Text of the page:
N.E. road at mercy of thorn to city

Failed may­oral hope­ful Fech holds key land

Calgary Herald - - FRONT PAGE - JA­SON MARKUSOFF

When the city opens the Metis Trail ex­ten­sion t hi s fall, north­east com­muters will coast along a road that sud­denly squeezes from four lanes to two lanes, then to four again, all within a cou­ple of kilo­me­tres.

Call it the Oscar Fech bot­tle­neck.

And t hat ’ s not be­cause Fech (rhymes with neck) is the ubiq­ui­tous po­lit­i­cal gad­fly who con­stantly ex­horts that city hall “has got to get back to com­mon sense.”

It’s be­cause if city hall ever wants to make Metis Trail a fully four-lane road — or ex­pand fur­ther, as is planned — it will have to go through Fech. Or at least buy out part of his huge swath of valu­able north­east land.

Al­der­men and fel­low coun­cil-watch­ers have snick­ered at his ram­bling ar­gu­ments that liken Cal­gary plan­ning is­sues to the Ro­man Em­pire’s down­fall. May­ors have in­structed him to stay on topic and cut him off af­ter the five min­utes any­one is al­lot­ted at pub­lic hear­ings. The pub­lic has mostly laughed him off or ig­nored him dur­ing his three bids to run for mayor (207 votes last year, or sec­ond-last among 15 con­tenders).

But when it comes to his 320-acre (130 hectare) land hold­ing in the rapidly ex­pand­ing north­east, Fech mat­ters.

Mat­ters to the tune of mil­lions of dol­lars, since $300,000 or more per acre is com­mon up there.

The city won’t only have to ne­go­ti­ate or ex­pro­pri­ate the west­ern-most slice of Fech’s prop­erty for fu­ture north­bound lanes of Metis Trail. The north por­tion of un­de­vel­oped land he’s owned since the 1970s will be needed to ex­tend lanes of Air­port Trail be­yond the fu­ture tun­nel, the east slice stands in the way of an ex­ten­sion of 60th Street N.E., and the north­east cor­ner of the half-sec­tion he owns is pro­posed for a fu­ture LRT sta­tion’s park-and-ride lot.

They’re go­ing to have to take on Oscar

ALD. JIM STEVEN­SON

“No­body’s look­ing for­ward to it. But they’re go­ing to have to take on Oscar,” Ald. Jim Steven­son said ear­lier this year.

A city spokesman con­firmed Fri­day that of­fi­cials opened land-ac­qui­si­tion talks with Fech last year, but later dis­con­tin­ued them.

Back in 2009, coun­cil voted for a $52-mil­lion Metis Trail ex­ten­sion with only two traf­fic lanes be­tween 80th Av­enue and 96th Street, ef­fec­tively skirt­ing the need to ac­quire Fech prop­erty. The bud­get only al­lowed for con­struc­tion and land pur­chases for half the “in­terim” phase of Metis, a city trans­porta­tion spokes­woman said.

Ac­cord­ing to Steven­son, the road will open some­time around Novem­ber. It was sup­posed be ready in time to off­set last spring’s Bar­low Trail shut­down on air­port land but wasn’t ready in time, and this sum­mer’s rain has fur­ther de­layed its com­ple­tion.

Steven­son and the trans­porta­tion de­part­ment pre­dict that won’t be much of a choke point.

Metis Trail will be plenty wide for the amount of traf­fic it gets at the start, espe­cially with 36th and 68th Streets re­cently up­graded to han­dle more north-south mo­torists.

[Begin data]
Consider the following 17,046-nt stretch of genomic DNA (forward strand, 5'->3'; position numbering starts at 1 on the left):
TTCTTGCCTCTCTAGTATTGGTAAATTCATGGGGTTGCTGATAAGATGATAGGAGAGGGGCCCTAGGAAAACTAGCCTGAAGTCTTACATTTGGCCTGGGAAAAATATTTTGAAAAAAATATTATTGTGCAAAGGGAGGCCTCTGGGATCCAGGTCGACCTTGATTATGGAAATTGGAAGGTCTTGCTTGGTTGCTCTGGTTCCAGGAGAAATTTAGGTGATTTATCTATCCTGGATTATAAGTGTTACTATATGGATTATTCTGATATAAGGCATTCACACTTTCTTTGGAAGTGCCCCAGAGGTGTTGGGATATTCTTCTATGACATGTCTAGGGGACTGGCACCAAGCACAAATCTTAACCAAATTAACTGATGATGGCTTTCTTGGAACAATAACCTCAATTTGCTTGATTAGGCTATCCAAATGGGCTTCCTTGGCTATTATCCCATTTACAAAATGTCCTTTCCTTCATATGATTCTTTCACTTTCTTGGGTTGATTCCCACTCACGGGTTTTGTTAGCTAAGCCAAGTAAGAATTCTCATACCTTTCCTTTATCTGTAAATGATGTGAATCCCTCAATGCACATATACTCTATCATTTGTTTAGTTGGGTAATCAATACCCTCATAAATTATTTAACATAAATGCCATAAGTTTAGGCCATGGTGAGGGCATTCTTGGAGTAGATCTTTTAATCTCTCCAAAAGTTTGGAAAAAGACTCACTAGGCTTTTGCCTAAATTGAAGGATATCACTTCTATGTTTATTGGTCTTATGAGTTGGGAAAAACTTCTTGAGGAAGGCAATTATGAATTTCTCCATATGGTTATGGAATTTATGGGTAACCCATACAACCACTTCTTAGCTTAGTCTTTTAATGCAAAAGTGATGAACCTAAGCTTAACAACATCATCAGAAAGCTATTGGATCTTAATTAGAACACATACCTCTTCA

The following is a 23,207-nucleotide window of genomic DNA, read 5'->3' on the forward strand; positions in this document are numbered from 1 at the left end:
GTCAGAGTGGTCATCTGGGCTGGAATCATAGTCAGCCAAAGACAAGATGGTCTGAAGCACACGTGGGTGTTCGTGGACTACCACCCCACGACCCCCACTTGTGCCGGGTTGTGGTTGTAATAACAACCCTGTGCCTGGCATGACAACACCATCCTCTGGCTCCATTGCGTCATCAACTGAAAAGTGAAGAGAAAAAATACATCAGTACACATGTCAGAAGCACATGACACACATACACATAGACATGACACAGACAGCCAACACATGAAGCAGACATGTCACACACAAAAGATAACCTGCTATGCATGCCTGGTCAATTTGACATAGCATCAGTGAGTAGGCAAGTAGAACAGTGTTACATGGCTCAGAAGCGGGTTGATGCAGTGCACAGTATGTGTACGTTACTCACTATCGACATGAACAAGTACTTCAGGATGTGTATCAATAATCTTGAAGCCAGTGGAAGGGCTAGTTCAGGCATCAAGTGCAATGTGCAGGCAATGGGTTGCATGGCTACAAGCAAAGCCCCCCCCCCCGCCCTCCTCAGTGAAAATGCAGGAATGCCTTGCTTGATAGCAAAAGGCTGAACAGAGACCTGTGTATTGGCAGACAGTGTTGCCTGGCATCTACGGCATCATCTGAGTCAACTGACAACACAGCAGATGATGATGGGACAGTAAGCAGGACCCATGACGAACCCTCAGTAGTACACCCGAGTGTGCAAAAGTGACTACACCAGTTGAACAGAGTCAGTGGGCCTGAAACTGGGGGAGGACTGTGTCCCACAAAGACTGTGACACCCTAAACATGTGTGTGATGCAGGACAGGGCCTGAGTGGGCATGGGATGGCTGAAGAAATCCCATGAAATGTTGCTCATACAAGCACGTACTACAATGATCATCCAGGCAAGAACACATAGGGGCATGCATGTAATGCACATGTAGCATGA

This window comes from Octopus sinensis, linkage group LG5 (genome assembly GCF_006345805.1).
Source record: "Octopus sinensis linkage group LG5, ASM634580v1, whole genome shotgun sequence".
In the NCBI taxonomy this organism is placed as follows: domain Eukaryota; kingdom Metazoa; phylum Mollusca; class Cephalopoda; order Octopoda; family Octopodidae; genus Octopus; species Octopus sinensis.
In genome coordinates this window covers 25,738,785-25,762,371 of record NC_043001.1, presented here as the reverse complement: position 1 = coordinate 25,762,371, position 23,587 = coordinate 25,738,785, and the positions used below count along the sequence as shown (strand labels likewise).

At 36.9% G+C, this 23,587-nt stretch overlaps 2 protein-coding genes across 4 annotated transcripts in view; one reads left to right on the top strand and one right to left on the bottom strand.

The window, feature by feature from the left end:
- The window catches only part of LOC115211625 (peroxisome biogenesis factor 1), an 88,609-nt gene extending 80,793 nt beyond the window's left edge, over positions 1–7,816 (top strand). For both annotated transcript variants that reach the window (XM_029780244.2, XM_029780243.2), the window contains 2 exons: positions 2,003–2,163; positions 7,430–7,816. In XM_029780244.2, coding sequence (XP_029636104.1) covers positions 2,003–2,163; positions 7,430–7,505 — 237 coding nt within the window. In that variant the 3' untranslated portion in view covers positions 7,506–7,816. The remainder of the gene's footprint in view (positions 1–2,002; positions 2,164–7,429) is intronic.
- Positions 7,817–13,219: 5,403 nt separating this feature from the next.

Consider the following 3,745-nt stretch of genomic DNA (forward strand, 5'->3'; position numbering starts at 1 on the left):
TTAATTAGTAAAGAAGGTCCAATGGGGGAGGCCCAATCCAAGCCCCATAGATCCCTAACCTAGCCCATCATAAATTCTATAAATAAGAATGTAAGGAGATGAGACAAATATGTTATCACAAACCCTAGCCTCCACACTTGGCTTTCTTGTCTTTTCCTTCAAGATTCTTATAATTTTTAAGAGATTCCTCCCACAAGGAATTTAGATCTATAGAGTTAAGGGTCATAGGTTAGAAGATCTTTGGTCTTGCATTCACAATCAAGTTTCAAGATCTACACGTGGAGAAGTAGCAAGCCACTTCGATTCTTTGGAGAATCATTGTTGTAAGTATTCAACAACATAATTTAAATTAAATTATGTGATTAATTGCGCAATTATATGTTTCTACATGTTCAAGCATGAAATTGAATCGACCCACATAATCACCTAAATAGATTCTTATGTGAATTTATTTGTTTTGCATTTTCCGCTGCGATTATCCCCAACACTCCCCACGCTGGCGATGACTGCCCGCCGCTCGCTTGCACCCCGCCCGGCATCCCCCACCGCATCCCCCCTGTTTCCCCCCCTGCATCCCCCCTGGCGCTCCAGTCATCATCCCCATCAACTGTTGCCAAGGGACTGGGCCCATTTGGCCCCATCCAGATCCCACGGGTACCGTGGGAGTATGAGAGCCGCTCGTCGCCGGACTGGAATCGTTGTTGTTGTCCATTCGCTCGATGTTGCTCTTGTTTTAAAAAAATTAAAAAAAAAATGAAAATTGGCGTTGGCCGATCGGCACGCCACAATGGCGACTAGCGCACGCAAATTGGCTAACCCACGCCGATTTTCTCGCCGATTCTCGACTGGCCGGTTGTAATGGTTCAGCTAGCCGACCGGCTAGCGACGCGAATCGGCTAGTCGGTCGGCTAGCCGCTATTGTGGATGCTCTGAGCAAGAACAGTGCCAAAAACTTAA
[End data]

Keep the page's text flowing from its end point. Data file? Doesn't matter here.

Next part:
Wal­ter Deneiko, who lives on a four-acre par­cel just south of Fech’s va­cant par­cel, said he’s never been con­tacted by the city’s cor­po­rate prop­erty staff.

When he phoned them ear­lier this year, they in­di­cated they wouldn’t need his land to widen Metis for an­other two or three years, ap­par­ently con­tent to keep the road’s four-two-four for­ma­tion for a while.

The city had al­ready bought or ex­pro­pri­ated land from two own­ers far­ther south along the fu­ture Metis lands, frus­trat­ing Deneiko, a 70-year-old who wants to re­tire away from his city acreage.

“I wish they’d just take what they need now, so I can sell the

They’re build­ing Metis Trail and they didn’t even buy my land to put through Metis Trail . . . I’m just say­ing — it’s the sys­tem

OSCAR FECH

whole thing,” said Deneiko, whose for-sale sign on his lot’s cor­ner has drawn warn­ings that the city’s un­clear plans make it a hard sell.

He sus­pects his neigh­bour’s no­to­ri­ety has put the city in no great rush.

Fech seizes any chance he can to weigh in at pro­vin­cial, civic or non-po­lit­i­cal pub­lic fo­rums, of­ten spout­ing con­spir­acy theories about the five families who run the world, or about the bil­lions of dol­lars hid­den be­neath city hall.

But he de­clined to com­ment when the Her­ald asked him about his own prop­erty af­fairs.

He has, how­ever, snuck in a few ref­er­ences to the com­ing city scuf­fle.

“Like, I have my prob­lems in the north­east also,” Fech told a coun­cil com­mit­tee last month, com­ment­ing on a city­wide de­ci­sion. “They’re build­ing Metis Trail and they didn’t even buy my land to put through Metis Trail. No, I’m just men­tion­ing it. I’m just say­ing — it’s the sys­tem!”

In Fe­bru­ary, he opined on a north­east land con­cern: “I’ve got some land not too far away from this piece — I’m just say­ing! — and the city pays one de­part­ment, an­other de­part­ment, $300,000 — they don’t want to pay me that!”

Steven­son told the Her­ald last week that Fech has re­cently been ap­proach­ing him and se­nior city ex­ec­u­tives about his will­ing­ness to ne­go­ti­ate.

One won­ders if in pri­vate ne­go­ti­a­tions he’ll vol­ley the sort of di­a­tribe he of­fered Fri­day at a fo­rum on hu­man traf­fick­ing:

“You must an­a­lyze your­self and the world it­self,” he said. “His­tory al­ways re­peats it­self. Like it says here (Fech picks up the pro­gram), hu­man traf­fick­ing is mod­ern-day slav­ery. Slav­ery has been go­ing on for thou­sands of years! But we live in a world of glob­al­iza­tion . . .”

The mod­er­a­tor cut him off twice. Once suc­cess­fully.

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